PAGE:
Though he cannot be faulted for attempting to secure the southern flank of the forest, Bradley and Hodges could also have attempted containment of the forest after meeting the first German resistance and forsaken the eventual siege of the forest, towns, and road nets within it; the delay in the forest allowed Germany to retain control of the dams until Feb 1945 (Miller, A Dark and Bloody Ground: The Huertgen Forest and the Roer River Dams, 1944-1945, 209-211).
With containment of the forest and a more southerly move between the Huertgen and Ardennes Forests through the so-called Monschau Corridor, the US Army would have been able to move through clear terrain (Terdoslavich, “Battle of Huertgen Forest”, 212) and assault the dams much earlier in the fall of 1944, completely cutting off the Germans in the Hürtgen; without reinforcements and supplies, German resistance would have lessened or stopped and the Battle of the Huertgen Forest, as it were, may not have occurred at all, (Charles B. MacDonald, The Battle of the Huertgen Forest, 199) and become the loser that our top brass ever after never seemed to want to talk about (Ambrose, Citizen Soldiers: The U.S. Army from the Normandy Beaches to the Bulge to the Surrender of Germany: June 7, 1944 – May 7, 1945, 169). Though well-intentioned and grounded in military doctrine, Hodges’ desire to protect his southern flank spun out of control and without coherent strategic direction, became an invasion of the Hürtgen Forest and a war in itself. By committing fully to the forest, the US Army’s advantages in manpower and materiel were negated by the terrain, with the impassable forest hampering the movement of men and supplies and severely limiting the effectiveness of armor, artillery, and air power – three linchpins of American doctrine. The battle became an infantry struggle reminiscent of WW-1, with commanders who were unfamiliar with the terrain repeatedly committing troops to frontal assaults against a fortified and prepared enemy.
The replacement system of the time, impersonal and often inefficient, ensured that army divisions remained at paper strength when in reality, undertrained and unprepared men were rushed into combat and quickly became casualties themselves, necessitating the insertion of more men of similar caliber. The true goals of the campaign in this sector, the Roer River and its dams were acknowledged by commanders but did not play a role in strategic planning until the fighting in the Huertgen had reached a crescendo, just before being overshadowed by a new threat – Adolf Hitler’s last-ditch Ardennes Offensive. Other strategic options, such as containment of the forest or thrusts directed through more suitable terrain in weakly-defended sectors, were not explored until after the opportunity had passed, and valuable time and costly resources had been expended in the acquisition of intrinsically useless territory.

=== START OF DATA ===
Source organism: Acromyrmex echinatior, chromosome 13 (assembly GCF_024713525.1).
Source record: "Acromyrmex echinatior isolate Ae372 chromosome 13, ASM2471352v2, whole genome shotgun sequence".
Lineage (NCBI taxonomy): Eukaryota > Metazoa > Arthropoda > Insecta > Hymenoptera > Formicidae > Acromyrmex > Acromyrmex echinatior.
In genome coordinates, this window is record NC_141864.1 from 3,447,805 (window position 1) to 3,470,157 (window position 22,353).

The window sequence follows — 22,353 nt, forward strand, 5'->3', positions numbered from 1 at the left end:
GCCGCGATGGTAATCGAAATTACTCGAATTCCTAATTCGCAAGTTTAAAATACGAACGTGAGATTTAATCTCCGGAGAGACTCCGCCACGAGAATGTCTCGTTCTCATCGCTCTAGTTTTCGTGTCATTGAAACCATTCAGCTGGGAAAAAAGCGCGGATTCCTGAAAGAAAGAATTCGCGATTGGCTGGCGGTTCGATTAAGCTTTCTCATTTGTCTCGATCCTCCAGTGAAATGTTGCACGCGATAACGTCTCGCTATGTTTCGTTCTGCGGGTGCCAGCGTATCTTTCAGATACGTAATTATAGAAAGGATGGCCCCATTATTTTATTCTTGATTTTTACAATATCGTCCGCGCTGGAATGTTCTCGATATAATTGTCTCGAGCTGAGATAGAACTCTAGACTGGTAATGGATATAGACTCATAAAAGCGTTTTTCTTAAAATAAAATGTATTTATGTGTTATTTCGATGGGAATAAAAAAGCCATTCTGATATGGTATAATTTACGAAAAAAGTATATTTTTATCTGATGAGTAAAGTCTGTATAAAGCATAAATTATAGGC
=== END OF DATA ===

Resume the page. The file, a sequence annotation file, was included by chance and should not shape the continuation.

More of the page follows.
The grinding combat in the Huertgen Forest had no effect on the eventual outcome of the war and was swallowed up by the larger campaigns in the region – by all accounts, the United States Army won the forest but lost the battle, and it was allowed to fade into relative obscurity, remembered mostly by those who were there. In the years that followed, the forest debacle became a historical footnote, and the same men who engineered the successful Normandy invasion eventually distanced themselves from the disaster in the Huertgen Forest: victory has many fathers, but defeat is an orphan.
Gen Normand Dutch Cota – CG 28-ID
Gen Cota hoped to remain on active duty and perhaps be promoted to Lieutenant General. He had sent several letters to the Army G-1 requesting a variety of duty assignments but none of the letters were answered. With the war over and the army about to go through an enormous draw-down, he was ordered to take a physical. The writing was on the wall. Aged fifty-two and found to have a mild form of diabetes, he was directed to retire. With some regret, Dutch Cota became a civilian after twenty-eight years of military service. Postwar, he would become heavily involved in civil-defense work for the city of Philadelphia and was very active in a variety of veteran’s activities. Dutch died on Oct 4, 1971, at age seventy-eight. He was buried alongside his wife Connie, at West Point.
Today, the hero of Omaha Beach and St Lô is largely forgotten. The Fighting General, whose division fought for eleven vicious months from Normandy to the Rhine and beyond, can teach us much about organizational leadership and leadership in combat. Though his division was destroyed in two weeks of the most difficult combat conditions imaginable, it was rebuilt, only to continue fighting until the final victory was achieved. Maj Gen Norman ‘Dutch’ Cota should be remembered for his heroic leadership, the example he set for others to emulate, and the lessons that can be learned when things don’t go right in combat. There are many lessons to be learned from this case study about Gen Cota and the 28-ID’s experiences during the battle of the Hürtgen Forest which encompass the art and science of battle command, its elements, and components for future leaders and commanders to analyze and consider.